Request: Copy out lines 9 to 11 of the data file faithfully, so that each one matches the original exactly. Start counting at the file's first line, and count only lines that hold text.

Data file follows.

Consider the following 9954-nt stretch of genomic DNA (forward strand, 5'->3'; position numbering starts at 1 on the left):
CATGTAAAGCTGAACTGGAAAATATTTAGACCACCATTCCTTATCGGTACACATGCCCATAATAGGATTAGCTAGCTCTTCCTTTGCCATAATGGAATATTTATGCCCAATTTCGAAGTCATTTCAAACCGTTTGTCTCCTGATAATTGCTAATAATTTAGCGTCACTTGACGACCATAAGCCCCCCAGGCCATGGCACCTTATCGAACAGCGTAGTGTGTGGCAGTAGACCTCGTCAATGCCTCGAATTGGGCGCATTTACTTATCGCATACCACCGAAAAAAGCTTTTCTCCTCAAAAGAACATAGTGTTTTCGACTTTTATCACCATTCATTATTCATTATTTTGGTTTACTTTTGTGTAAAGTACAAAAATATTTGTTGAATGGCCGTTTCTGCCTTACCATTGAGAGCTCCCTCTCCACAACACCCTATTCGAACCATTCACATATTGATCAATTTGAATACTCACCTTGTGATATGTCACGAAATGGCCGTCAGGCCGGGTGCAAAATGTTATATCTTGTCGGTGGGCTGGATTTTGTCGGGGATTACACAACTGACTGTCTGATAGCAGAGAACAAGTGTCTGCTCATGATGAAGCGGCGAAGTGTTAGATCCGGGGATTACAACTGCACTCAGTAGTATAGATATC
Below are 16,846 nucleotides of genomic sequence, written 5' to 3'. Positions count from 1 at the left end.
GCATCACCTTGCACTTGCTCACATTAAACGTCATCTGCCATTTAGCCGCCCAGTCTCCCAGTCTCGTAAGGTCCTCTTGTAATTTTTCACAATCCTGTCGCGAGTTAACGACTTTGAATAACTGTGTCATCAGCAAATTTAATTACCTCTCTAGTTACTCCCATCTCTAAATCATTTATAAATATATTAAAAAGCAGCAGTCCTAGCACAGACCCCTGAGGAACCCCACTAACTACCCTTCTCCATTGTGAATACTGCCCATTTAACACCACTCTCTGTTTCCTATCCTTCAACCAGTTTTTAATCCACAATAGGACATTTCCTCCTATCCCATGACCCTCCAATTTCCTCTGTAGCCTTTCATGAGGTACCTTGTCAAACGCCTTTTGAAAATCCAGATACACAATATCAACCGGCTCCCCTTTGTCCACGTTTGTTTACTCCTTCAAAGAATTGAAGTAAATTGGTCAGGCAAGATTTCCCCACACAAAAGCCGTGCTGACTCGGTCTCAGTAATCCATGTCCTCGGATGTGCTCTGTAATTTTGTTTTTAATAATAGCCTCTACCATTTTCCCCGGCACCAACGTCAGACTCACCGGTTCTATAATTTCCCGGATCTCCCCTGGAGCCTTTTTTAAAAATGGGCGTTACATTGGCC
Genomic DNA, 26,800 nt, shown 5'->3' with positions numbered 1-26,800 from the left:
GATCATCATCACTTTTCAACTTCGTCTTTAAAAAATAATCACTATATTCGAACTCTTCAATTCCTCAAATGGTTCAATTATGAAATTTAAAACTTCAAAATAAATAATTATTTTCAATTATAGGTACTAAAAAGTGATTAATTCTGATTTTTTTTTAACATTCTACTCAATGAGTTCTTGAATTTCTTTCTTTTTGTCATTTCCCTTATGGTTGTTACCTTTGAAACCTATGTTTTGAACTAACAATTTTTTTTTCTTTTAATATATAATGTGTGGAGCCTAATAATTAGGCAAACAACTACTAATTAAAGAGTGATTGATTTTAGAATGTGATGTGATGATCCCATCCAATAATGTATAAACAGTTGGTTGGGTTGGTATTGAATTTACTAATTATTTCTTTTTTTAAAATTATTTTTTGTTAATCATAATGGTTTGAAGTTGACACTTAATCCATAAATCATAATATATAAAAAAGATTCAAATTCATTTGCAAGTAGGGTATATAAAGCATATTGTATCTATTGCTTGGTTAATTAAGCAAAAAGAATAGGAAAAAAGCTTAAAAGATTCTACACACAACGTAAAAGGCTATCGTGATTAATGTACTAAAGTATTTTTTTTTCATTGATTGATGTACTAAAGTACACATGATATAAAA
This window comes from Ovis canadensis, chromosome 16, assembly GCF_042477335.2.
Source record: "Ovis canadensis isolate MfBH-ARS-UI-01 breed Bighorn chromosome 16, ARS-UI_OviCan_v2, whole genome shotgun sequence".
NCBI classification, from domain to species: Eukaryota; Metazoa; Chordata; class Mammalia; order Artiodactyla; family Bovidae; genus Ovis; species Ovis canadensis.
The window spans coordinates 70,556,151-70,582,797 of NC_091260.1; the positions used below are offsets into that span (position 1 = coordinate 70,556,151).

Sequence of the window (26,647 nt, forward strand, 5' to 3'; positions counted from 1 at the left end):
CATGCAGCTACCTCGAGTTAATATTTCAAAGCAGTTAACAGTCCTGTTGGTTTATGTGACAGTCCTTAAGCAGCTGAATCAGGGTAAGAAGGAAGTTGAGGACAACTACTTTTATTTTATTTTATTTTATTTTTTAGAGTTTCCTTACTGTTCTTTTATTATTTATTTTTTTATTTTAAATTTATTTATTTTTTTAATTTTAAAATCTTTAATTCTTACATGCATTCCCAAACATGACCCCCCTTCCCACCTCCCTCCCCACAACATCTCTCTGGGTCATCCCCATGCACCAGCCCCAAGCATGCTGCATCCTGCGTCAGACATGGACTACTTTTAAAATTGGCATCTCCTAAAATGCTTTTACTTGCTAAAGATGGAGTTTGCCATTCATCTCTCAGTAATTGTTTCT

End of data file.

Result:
NCBI classification, from domain to species: Eukaryota; Metazoa; Chordata; class Mammalia; order Artiodactyla; family Bovidae; genus Ovis; species Ovis canadensis.
The window spans coordinates 70,556,151-70,582,797 of NC_091260.1; the positions used below are offsets into that span (position 1 = coordinate 70,556,151).

Sequence of the window (26,647 nt, forward strand, 5' to 3'; positions counted from 1 at the left end):